• I was the dishwasher 🎩, washing machine 🎩, housekeeper 🎩, lawn mower 🎩, leaf raker 🎩, landscaper 🎩, mold remover 🎩, handyman 🎩, home renovator 🎩, and interior designer 🎩 (albeit this last role I quite enjoyed, I love creating warm and beautiful spaces). 🎩
  • I was the translator since I was old enough to read. 🎩
  • I was the family tax accountant 🎩, banking customer service rep 🎩 and financial advisor by 14. 🎩
  • I was a personal assistant 🎩, chauffeur 🎩, and soccer mom by 21. 🎩
  • I was the perfect role model 🎩, tuition funder 🎩, retirement savings fund. 🎩
  • I was the estate manager 🎩, power of attorney, and legal representative the day I turned 19. 🎩
  • I was the best co-parent to my brothers (as dysfunctionally best as I could be at 10 years old). 🎩
  • I was my mom's best husband that she never had. 🎩
  • I was my dad's best wife that he never had. 🎩
  • I was their marriage counselor 🎩, peace keeper 🎩, mental health professional 🎩, EQ therapist 🎩, communication coach 🎩, prosperity consciousness teacher. 🎩
  • I was the family social events organizer 🎩 and travel agent. 🎩
  • I was their designated IT technician and e-support line. 🎩

I had my own hats to wear as well outside the family:

  • I was the best mom I never had. 🎩
  • I was the best dad I never had. 🎩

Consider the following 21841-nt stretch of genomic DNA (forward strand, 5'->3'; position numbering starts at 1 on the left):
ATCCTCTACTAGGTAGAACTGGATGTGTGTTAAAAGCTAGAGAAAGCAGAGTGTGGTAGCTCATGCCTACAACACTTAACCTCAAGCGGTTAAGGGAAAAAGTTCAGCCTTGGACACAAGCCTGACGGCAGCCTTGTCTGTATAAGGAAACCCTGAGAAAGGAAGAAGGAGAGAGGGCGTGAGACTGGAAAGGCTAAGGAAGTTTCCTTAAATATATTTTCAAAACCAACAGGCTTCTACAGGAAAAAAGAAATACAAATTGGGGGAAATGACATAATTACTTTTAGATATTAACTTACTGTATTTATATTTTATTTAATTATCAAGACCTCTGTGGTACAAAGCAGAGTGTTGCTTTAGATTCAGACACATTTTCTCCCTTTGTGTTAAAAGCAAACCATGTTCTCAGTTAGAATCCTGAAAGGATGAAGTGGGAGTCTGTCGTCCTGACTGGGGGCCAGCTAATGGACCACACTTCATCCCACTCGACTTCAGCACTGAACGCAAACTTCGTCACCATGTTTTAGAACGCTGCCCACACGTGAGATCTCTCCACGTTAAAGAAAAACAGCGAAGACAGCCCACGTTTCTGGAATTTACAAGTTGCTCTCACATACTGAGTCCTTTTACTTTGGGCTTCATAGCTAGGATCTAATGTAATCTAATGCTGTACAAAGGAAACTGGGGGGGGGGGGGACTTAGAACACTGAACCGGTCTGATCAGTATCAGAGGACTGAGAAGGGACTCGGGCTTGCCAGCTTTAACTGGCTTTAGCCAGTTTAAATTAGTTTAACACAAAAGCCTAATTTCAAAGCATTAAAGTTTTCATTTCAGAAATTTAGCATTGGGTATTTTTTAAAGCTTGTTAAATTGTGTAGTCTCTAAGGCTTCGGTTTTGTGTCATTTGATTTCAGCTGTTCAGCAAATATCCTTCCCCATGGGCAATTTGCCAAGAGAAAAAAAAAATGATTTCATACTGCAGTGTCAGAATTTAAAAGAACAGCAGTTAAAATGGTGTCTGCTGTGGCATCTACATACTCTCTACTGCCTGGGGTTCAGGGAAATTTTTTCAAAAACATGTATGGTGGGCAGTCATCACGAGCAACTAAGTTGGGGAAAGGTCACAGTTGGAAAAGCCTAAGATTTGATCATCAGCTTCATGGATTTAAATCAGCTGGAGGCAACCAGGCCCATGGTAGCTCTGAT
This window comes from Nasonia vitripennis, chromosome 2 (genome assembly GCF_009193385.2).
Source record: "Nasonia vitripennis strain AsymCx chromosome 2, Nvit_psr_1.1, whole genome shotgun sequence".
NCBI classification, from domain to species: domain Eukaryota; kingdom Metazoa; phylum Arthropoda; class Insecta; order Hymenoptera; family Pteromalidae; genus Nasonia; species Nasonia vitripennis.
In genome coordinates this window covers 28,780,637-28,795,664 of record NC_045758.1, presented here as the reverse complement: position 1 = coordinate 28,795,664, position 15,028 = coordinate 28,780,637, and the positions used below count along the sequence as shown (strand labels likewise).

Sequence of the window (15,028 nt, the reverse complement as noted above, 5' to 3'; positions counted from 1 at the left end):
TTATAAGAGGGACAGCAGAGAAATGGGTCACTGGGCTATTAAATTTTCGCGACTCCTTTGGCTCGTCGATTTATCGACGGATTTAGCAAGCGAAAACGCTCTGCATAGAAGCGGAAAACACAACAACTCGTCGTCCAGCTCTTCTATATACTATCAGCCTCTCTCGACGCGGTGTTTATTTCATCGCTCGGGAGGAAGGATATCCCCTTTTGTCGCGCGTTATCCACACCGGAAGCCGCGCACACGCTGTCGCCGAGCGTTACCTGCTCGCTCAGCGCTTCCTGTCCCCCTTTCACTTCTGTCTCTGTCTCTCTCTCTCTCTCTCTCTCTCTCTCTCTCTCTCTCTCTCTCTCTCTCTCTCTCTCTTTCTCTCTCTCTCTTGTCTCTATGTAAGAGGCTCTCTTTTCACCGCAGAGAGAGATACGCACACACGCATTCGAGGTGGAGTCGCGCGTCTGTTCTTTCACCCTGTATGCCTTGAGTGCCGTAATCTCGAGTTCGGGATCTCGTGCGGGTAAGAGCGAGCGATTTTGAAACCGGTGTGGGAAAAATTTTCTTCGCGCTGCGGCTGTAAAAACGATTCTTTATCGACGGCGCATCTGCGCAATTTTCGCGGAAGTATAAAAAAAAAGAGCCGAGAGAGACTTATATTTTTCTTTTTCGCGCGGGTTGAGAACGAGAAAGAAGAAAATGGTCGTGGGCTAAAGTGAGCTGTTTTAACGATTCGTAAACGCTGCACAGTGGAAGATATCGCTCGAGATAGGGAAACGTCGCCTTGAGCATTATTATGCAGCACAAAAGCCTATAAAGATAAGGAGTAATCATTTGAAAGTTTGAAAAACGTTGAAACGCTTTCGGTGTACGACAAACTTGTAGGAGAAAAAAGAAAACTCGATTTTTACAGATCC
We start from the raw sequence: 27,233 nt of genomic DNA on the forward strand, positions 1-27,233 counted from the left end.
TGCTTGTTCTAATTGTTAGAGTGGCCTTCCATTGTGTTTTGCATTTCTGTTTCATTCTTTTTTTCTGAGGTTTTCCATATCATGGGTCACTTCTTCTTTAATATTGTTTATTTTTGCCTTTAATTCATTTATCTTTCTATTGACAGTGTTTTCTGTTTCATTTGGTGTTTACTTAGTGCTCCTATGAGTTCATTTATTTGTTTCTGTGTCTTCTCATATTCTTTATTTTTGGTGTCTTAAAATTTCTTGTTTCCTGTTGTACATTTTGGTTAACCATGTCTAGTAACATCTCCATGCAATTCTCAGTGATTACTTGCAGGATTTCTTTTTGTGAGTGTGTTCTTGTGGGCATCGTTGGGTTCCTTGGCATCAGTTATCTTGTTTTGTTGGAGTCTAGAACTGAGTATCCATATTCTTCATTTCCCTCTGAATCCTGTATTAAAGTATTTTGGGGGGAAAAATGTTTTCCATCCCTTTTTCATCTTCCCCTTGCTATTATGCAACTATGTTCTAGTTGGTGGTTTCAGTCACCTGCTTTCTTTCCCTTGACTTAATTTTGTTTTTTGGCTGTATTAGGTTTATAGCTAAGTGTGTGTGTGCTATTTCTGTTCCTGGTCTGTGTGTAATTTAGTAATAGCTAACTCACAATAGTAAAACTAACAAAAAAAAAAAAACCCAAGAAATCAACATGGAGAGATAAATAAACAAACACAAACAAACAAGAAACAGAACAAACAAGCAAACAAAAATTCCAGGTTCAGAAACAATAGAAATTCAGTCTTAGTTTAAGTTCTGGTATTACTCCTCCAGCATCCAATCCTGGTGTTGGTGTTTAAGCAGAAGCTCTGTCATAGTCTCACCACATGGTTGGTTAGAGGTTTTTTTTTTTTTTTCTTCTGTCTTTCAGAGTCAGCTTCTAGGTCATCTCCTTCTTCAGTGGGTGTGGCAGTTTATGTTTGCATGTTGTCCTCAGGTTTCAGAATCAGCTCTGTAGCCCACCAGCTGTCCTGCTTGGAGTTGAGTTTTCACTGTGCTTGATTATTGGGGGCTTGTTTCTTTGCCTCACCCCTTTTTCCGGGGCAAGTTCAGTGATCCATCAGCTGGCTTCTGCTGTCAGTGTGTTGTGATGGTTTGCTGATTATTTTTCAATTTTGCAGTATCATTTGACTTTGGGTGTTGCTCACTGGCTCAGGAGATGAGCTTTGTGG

• I was the best grandmother I never had. 🎩
  • I was the best soul sister I never had. 🎩
  • I was the best big brother I never had. 🎩
  • I was the best husband I never had. 🎩

And add to that the 4 businesses that I was running, because we've been conditioned to over-compensate for everything and everyone. You probably have/had 3-4 businesses, am I right?

  • Business no. 1 • Guide to Grace Coaching: CEO 🎩, COO 🎩, CFO 🎩, CMO 🎩, CTO 🎩, CHRO 🎩, CPO 🎩
  • Business no. 2 • Antigravity Yoga Studio: CEO 🎩, COO 🎩, CFO 🎩, CMO 🎩, CTO 🎩, CHRO 🎩, CPO 🎩
  • Business no. 3 • Inner Outer Wealth Training: CEO 🎩, COO 🎩, CFO 🎩, CMO 🎩, CTO 🎩, CHRO 🎩, CPO 🎩
  • Business no. 4 • Adastra Digital Consultancy: CEO 🎩, COO 🎩, CFO 🎩, CMO 🎩, CTO 🎩, CHRO 🎩, CPO 🎩

That's a loooooot of hats! It's no wonder we're f*cking exhausted!!!

And this is not counting all the elderly / hospice care, parenting your own kids, integenerational trauma passed through nature (DNA) and nurture (unconscious programming), Mercury retrogrades, solar flares, geomagnetic storms, chakra activations, 3D to 5D ascensions, kundalini rising, etc. etc. etc. 🤪🥊🥊🥊

Can you relate? How are we still alive? How are you still alive?

COMMENT with a list of aaaaaall your hats, and I'll share it with our GTG Community, so they don't feel so crazy or alone.

We've all been there, and we'll all exit the tunnel. All of us, no one gets left behind!

“These mountains that you are carrying, you were only supposed to climb.”
― Najwa Zebian

With infinite grace,

xo, Ella

Women who are free will set the world free

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Ellany LeaAUTHOR • When Ellany said yes to freedompreneurship, she had no idea it'd turn into a spiritual quest of reclaiming the 1,000 pieces of her soul.